Tuesday, June 23, 2009
So Harris Teeter had an amazing deal on sashimi grade tuna medallions for $5 a pound. YUM YUM YUM. This so so fast and delicious I could barely believe it. Heat a few teaspoons of canola oil in a nonstick pan and at the same time roll the medallions in a shallow bowl with some soy sauce (if you want add some garlic powder but you don't even have to do that) and then another shallow bowl with sesame seeds till they're nice and coated. Set the tuna aside till the skillet get hot enough then carefully drop them in. I barely like mine seared with the inside still red and raw so I'll only leave mine for about 15-20 seconds on each side, but if you want yours more pink and cooked through leave it for about 45 seconds on each side (just dont leat the sesame seeds burn). Its so fast and the sweet/salty soy sauce and toasted sesame seeds make such a perfect compliment to the fresh tuna. I served this with buttered lima beans and a spicy guacamole but you can just have this with some plain rice or a salad. DELICIOUS!
If you're looking for a great picnic idea that travels well and will score an A+ every time, just think TORTILLAS. We went off to Kings Dominion last week and instead of taking out a mortgage to buy hotdogs and funnel cake at the amusement park we just made fajitas. The night before I spent 7 dollars on a couple thin fillets of beef, I cut them in strips and cooked them with red peppers and onions. Throw that in tupperware in a cooler then grab a pack of tortillas, an avocado, shredded cheese, a small container of sour cream, hot sauce or a jar of jalapeños, some shredded lettuce if you want (we skipped that), a fork, a spoon, a knife, a couple paper towels, two beers and THATS IT. If you don't want to cook the beef, buy a rotisserie chicken and pull the meat on your trip, use a can of baked beans if your a vegetarian, or sautée some garlic shrimp if you wanna go up a notch. They all work great- just dump them in a tortilla and you're good to go!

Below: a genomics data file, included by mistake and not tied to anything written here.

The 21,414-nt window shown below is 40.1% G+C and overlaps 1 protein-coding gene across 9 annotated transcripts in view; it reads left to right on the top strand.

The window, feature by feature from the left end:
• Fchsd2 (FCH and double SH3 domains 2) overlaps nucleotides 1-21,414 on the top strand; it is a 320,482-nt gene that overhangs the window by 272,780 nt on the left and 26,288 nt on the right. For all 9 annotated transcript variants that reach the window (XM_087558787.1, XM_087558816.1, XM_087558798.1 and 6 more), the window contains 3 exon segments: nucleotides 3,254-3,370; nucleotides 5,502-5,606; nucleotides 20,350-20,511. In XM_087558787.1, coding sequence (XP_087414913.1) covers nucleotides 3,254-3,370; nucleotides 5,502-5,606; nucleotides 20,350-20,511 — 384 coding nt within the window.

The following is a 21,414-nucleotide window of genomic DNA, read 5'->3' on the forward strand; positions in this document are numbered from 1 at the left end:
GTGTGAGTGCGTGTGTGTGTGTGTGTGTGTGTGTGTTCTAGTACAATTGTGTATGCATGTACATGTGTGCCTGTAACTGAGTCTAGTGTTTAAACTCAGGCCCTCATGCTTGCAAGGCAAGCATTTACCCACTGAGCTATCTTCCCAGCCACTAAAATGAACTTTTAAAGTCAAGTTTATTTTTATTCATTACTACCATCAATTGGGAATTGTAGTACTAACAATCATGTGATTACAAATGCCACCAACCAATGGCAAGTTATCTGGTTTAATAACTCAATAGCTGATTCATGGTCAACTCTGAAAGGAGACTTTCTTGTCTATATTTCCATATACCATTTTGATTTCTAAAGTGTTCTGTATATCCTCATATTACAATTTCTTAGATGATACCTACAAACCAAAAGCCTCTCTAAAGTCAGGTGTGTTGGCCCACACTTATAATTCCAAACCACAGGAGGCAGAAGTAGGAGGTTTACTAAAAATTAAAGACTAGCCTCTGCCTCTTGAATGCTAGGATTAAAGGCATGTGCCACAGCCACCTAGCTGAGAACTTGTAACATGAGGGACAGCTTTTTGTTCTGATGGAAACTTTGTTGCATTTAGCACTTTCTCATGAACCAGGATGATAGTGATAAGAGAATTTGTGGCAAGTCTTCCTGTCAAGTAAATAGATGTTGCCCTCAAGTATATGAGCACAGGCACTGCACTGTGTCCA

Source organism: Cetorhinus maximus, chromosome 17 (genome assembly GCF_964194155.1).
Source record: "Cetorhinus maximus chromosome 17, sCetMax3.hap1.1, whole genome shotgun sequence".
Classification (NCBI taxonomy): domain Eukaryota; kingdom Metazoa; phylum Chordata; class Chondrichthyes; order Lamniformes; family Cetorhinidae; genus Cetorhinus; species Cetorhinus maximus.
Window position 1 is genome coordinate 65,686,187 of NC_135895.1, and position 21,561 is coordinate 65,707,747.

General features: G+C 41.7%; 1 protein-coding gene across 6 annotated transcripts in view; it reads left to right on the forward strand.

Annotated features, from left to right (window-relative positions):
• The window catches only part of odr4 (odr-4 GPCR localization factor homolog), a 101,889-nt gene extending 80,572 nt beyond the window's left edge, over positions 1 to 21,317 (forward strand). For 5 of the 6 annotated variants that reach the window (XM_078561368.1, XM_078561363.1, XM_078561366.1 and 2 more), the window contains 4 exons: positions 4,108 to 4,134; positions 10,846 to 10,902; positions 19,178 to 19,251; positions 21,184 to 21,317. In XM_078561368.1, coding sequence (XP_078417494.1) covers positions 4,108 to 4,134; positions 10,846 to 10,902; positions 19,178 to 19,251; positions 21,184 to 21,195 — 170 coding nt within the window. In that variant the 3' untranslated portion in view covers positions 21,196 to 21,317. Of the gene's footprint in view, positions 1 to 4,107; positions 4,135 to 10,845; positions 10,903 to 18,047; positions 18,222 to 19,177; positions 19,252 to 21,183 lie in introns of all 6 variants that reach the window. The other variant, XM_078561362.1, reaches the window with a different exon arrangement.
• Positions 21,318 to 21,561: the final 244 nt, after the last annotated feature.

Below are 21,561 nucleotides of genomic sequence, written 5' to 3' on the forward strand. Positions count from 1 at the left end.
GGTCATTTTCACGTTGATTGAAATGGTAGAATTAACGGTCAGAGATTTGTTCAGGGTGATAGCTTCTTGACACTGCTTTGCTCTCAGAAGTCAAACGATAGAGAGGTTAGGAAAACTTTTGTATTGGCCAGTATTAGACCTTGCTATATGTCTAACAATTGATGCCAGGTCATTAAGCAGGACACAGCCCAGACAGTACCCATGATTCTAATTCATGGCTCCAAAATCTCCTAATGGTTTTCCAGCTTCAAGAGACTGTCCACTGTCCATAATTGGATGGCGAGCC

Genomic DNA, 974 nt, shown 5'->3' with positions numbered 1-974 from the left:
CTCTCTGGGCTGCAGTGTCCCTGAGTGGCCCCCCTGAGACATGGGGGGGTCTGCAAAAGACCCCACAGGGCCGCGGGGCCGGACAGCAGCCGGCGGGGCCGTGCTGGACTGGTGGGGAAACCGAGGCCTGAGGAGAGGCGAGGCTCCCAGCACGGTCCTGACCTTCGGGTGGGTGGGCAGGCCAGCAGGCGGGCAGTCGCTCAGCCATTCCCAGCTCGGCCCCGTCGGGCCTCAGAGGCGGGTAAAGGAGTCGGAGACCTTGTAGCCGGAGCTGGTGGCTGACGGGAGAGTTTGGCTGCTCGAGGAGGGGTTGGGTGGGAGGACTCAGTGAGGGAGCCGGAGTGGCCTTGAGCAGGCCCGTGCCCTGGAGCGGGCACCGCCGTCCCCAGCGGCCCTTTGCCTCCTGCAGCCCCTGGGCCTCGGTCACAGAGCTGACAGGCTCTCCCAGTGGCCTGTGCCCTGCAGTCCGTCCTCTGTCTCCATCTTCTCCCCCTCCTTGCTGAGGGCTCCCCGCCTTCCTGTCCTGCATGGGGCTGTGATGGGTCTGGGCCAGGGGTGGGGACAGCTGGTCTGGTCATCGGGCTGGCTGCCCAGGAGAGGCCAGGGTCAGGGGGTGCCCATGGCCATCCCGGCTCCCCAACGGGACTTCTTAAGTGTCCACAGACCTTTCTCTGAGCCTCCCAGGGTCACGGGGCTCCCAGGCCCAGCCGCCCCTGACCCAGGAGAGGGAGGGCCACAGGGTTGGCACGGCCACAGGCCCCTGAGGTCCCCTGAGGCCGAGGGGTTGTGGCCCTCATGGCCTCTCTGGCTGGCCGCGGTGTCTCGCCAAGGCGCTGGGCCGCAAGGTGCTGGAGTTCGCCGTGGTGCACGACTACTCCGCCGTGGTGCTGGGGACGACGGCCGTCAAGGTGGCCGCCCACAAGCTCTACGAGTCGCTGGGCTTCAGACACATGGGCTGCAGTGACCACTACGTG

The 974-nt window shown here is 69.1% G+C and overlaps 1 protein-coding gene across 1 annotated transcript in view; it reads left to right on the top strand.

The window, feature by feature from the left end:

Wednesday, June 3, 2009
i love them. ideally they should come from a farmers market or a straight-up farm where you can be sure the animals are treated with care, are grass fed, free range and the whole 9. otherwise i aim for organic or whatever convincing words the package might say. but usually i try to avoid generic "large white egg." those chicken farms ten to be nasty with corn fed cage birds that produce eggs with little to no nutritional value and basically just gross me out. a real egg has around 75 calories and a number of vitamins and minerals including your omega 3s. add them to a stir fry or keep a bag full of boiled ones in the office for snacks- eggs can be healthy, quick and delicious any time of day.
Labels: quick tips
One of my favorite new sauces. Cut 5 or 6 links of spicy Itaian sausage in one inch pieces (its easier if you cut it while frozen), drop them in a pan with diced onion, and a can of crushed tomatoes (or fresh ones). Let that all cook on low heat till the sausage is defrosted a almost cooked, then add a bunch of washed cleaned asparagus cut into one inch pieces. Cook until the asparagus is tender, throw over some pasta with some grated cheese and YUUUUUUM !!!
Labels: pasta and rice
It's summer so take advantage. Buy a pile of tomatoes now that they're on sale, chop them up with some onion or garlic, a touch of salt and olive oil and thats it. Your sauce will be done before the pasta boils. Fresh mozarella and basil is just begging to go on top.
- Hi there, my name is Giacomo and I enjoy things delicious. Long story short, my parents moved from Italy to NJ where I grew up (and loved it) but found myself in Washington, DC fourteen years ago and haven’t yet found an excuse to leave. Food has always been a huge part of my day and life… from happy times, sad times, holidays, drunken escapades and all the rest in between, I’ve usually spent a good portion of that time putting something in my mouth. I guess I started this blog a little while ago to keep track of what I was cooking and places I’d eat-- simply because my friends were always asking “how do you make this” or “where do you get that” but surprisingly over time I guess real people started reading too. SO, take a look around and let me know what you think. You’ll see that the backbone of lots of my food is Italian but I manage to cover most bases. Thanks for stopping by. BUON APPETITO!